There is Always Hope
If you were among the millions who did any shopping out and about or simply breathed this weekend, there’s no mistaking in our culture, what is coming. For the anticipation has been building for weeks now. . . .
Walk into Starbucks (as I seem to do a couple of times a day with Kevin) and what do you see and hear? Festive music and large signs inviting you to try out a gingerbread latte with whipped cream on top.
Do some grocery shopping at Traders Joes and what do you see at the checkout? Pre-packaged gifts of chocolate for children in the shape of candy canes and Mrs. Claus.
Drive around your neighborhood and what do you see? Lights, wreaths and lawn animals beginning to adorn the walkways.
Hit the scan button on your radio dial and what do you hear? Pop and rock stations seeking to outdo one another with how hours and how commercial free their holiday music selection goes on in a given day. (With such going on since nearly Halloween, you’d think that the climaxing event was this week!)
What is coming of course is Christmas. There is no mistaking this. And, so even though we haven’t officially even turned the calendar to December yet, we begin our pre-Christmas festivities here at church this morning. We do so not as a church that is taking our cues from the hyper obsessed “All I want for Christmas (you fill in the blanks)” culture. We do so not so that we can get our fill of Christmas spirit here this morning and rush out from the sanctuary and sing, “This is the Most Wonderful Time of the Year.” We do so not as a church who is trying to hit over the head our neighbors of other faiths, seeking to say, “We’ve got the market on ‘Jesus is the reason for the season’ so you’d better listen to us.”
Rather, we claim this Sunday as the beginning of our celebrations as a community in anticipation of what is to come on Christmas Eve because we know we’ve got some work to do before we’re really ready to receive. We call this coming Advent.
And, in celebration of Advent, we take our cues from the heart of what Advent is about– waiting, anticipating, and readying our hearts to believe again that something amazing is coming. We go about the conspiracy of setting our hearts on the stuff that money can’t buy and can’t be ruined by the most dreadful of family dinners awaiting us a couple of weeks and that comes in gift boxes we will remember receiving 10, 20 or 30 years from now. For what is coming is actually going to fill our souls . . .
This morning, we began this journey by lighting the candle of hope. And seems appropriate doesn’t it to begin such a journey of Advent, doesn’t? For isn’t this how most physical journeys you and I start, begin with hope.
When becoming a teenager, we can hope to receive our driver’s license and thus our freedom soon. When we start college, we can hope to finish in 4 years. When we get our first job, we hope we won’t get fired on the first day. When we find ourselves in mid-life, we can hope I’ll make it to retirement with our sanity intact. And, the list of “hopes” can go on and on.
Rarely to do you and I start something that we don’t hope we can finish. And, finish well.
When we consider our gospel lesson for this morning, a story essential to the Christmas narrative, but often overlooked for it never appears in the lectionary (I just had to add it in on this day), what we find is an elderly married couple who we can assume began the story of their lives together with hope as well. They dreamed of having a productive life. They hoped and expected children. They hoped to grow old happily together. But, what we quickly uncover as we read this tale, is that their dream of “there is always hope” had seemingly passed them by: they found themselves well on in years with not exactly the life they’d planned for themselves.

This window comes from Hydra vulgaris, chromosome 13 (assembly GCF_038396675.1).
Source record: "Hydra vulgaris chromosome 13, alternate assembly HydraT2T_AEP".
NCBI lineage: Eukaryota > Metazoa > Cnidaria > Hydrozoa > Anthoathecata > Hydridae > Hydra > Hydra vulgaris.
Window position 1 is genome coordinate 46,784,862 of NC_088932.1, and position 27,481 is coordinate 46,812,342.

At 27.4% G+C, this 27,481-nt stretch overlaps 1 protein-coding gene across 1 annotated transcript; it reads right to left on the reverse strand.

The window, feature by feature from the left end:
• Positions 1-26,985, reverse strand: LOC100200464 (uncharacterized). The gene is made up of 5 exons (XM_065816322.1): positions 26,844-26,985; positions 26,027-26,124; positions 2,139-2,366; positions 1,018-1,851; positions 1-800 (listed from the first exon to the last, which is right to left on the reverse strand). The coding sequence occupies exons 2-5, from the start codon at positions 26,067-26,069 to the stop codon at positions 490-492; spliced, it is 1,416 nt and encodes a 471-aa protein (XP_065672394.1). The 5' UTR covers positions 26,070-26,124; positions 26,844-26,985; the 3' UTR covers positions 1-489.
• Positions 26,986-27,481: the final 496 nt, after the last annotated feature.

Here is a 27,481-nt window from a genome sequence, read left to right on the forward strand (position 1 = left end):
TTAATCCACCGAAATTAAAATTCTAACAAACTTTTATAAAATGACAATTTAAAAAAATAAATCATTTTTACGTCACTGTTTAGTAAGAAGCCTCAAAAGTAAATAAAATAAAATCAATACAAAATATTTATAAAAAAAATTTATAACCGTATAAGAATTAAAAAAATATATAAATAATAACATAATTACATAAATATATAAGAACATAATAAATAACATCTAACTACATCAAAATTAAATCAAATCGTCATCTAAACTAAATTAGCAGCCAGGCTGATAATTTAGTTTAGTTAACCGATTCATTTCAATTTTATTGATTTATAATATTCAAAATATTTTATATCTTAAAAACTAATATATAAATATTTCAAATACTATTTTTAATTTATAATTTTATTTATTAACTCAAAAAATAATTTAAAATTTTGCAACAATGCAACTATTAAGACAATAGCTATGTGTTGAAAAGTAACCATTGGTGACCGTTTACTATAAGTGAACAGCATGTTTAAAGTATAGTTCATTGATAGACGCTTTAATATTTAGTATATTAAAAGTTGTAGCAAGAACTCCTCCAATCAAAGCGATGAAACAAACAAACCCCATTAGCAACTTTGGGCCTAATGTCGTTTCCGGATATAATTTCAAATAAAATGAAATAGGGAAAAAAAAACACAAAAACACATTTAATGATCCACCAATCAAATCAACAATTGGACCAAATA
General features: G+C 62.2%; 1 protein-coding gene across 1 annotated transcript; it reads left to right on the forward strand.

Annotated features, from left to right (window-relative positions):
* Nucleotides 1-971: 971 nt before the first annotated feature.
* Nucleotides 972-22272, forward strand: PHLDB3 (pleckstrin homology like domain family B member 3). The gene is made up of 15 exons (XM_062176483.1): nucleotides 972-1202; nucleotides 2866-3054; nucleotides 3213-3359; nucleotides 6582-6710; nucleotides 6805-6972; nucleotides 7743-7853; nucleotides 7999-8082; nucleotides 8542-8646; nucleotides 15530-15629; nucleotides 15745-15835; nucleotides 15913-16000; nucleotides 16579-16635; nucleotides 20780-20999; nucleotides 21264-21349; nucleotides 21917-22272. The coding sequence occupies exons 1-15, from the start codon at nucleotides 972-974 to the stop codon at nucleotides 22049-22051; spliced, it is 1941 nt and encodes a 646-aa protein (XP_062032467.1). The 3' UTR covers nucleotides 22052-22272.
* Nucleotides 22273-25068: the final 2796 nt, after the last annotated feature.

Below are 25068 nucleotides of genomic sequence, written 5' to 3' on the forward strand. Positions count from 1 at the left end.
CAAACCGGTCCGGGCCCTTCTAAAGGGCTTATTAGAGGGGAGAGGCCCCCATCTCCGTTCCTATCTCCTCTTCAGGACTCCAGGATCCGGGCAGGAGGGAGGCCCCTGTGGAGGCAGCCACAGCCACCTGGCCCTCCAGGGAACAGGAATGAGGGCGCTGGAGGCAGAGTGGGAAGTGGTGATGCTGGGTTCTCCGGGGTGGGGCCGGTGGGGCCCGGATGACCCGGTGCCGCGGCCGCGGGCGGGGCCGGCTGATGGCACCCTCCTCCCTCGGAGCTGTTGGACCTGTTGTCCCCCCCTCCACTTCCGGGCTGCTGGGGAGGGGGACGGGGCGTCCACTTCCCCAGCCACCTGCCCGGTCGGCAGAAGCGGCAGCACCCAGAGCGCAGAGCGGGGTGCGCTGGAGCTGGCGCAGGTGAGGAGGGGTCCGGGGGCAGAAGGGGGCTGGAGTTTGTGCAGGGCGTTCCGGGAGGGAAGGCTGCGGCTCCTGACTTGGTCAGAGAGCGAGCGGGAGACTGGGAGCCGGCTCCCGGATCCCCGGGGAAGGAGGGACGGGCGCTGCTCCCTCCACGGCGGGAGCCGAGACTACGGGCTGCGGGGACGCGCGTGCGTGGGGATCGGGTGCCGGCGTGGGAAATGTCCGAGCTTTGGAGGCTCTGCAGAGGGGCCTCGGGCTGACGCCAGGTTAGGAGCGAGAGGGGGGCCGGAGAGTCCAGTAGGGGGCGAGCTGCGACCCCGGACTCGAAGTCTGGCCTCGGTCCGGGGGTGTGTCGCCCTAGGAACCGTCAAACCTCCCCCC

Scripture tells us that Zechariah was of the priestly line of the order of the priests of Abijah. It was the kind of guy who had his life together and had tried really hard throughout to do the right thing and usually did. Not only was he a priest, as his family lineage had asked of him, but he married good girl, Elizabeth. Elizabeth was the daughter of a priest and of lineage of Aaron– the first priest ever and brother sidekick of Moses. Look with me in verse six to hear the narration about them: “[Zechariah and Elizabeth] were righteous before God, living blamelessly according to all the commandments and regulations of the Lord.”
(And, isn’t our assumption that if we do the “right” things in life and don’t offend God too much that we can find our way into “living a good life” category?)
Well, in this case, the Zechariah and Elizabeth were known to have a good life– a really good life, except one thing: they couldn’t have the son or any child for that matter that would ensure their lineage for generations to come. Long before the idea became popular in modern times that a woman or man’s worth was not determined by their childbearing status, in this time and place, having a child was everything. Absolutely everything to “success” in life as a Jew, where the growth of the nation had everything to do with Jewish families birthing more Jews.
And it is to this state of affairs, we find ourselves at the moment when it was Zechariah’s turn to offer the incense offerings on behalf of the rest of the community– a privileged honor that only happened once in one’s lifetime– that a visitation occurs with an angel. And, not just any angel: Gabriel.
As the hopes Zechariah and Elizabeth had of passing on the good thing they had going on to a child, were already long past (verse 18, tells us that Elizabeth was long past childbearing years), Zechariah hears the proclamation of hope.
Look with me in verse 13. The angel says: “Do not be afraid, Zechariah, for your prayer has been heard. Your wife Elizabeth will bear you a son and you will name him John.” Consider this, the name John, that the baby to be would be asked to take, meant in fact, “Yahweh has shown favor.”
And, it was true after all of these years that Zechariah and Elizabeth were going to be biological parents!